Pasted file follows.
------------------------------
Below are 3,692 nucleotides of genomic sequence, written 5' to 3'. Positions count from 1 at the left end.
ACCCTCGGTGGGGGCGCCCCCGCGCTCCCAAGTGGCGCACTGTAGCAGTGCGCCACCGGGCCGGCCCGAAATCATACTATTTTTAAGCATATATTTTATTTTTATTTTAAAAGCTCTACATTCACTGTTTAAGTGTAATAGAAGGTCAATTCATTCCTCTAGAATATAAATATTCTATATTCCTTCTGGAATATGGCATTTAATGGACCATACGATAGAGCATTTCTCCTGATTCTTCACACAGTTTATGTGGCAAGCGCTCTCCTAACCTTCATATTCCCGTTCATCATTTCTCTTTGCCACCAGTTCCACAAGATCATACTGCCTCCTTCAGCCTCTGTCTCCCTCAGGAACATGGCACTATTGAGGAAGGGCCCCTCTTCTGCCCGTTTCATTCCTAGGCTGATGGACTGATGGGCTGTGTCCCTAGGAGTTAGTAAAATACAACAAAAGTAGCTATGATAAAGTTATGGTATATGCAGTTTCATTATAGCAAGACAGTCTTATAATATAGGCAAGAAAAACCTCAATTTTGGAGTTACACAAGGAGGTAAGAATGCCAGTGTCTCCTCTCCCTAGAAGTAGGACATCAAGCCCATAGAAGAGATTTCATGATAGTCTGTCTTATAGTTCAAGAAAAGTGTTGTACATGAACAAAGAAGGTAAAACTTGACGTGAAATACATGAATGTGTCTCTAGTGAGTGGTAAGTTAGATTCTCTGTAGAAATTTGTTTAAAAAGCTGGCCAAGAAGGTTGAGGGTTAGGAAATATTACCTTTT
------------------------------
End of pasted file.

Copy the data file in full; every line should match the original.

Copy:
Below are 3,692 nucleotides of genomic sequence, written 5' to 3'. Positions count from 1 at the left end.
ACCCTCGGTGGGGGCGCCCCCGCGCTCCCAAGTGGCGCACTGTAGCAGTGCGCCACCGGGCCGGCCCGAAATCATACTATTTTTAAGCATATATTTTATTTTTATTTTAAAAGCTCTACATTCACTGTTTAAGTGTAATAGAAGGTCAATTCATTCCTCTAGAATATAAATATTCTATATTCCTTCTGGAATATGGCATTTAATGGACCATACGATAGAGCATTTCTCCTGATTCTTCACACAGTTTATGTGGCAAGCGCTCTCCTAACCTTCATATTCCCGTTCATCATTTCTCTTTGCCACCAGTTCCACAAGATCATACTGCCTCCTTCAGCCTCTGTCTCCCTCAGGAACATGGCACTATTGAGGAAGGGCCCCTCTTCTGCCCGTTTCATTCCTAGGCTGATGGACTGATGGGCTGTGTCCCTAGGAGTTAGTAAAATACAACAAAAGTAGCTATGATAAAGTTATGGTATATGCAGTTTCATTATAGCAAGACAGTCTTATAATATAGGCAAGAAAAACCTCAATTTTGGAGTTACACAAGGAGGTAAGAATGCCAGTGTCTCCTCTCCCTAGAAGTAGGACATCAAGCCCATAGAAGAGATTTCATGATAGTCTGTCTTATAGTTCAAGAAAAGTGTTGTACATGAACAAAGAAGGTAAAACTTGACGTGAAATACATGAATGTGTCTCTAGTGAGTGGTAAGTTAGATTCTCTGTAGAAATTTGTTTAAAAAGCTGGCCAAGAAGGTTGAGGGTTAGGAAATATTACCTTTT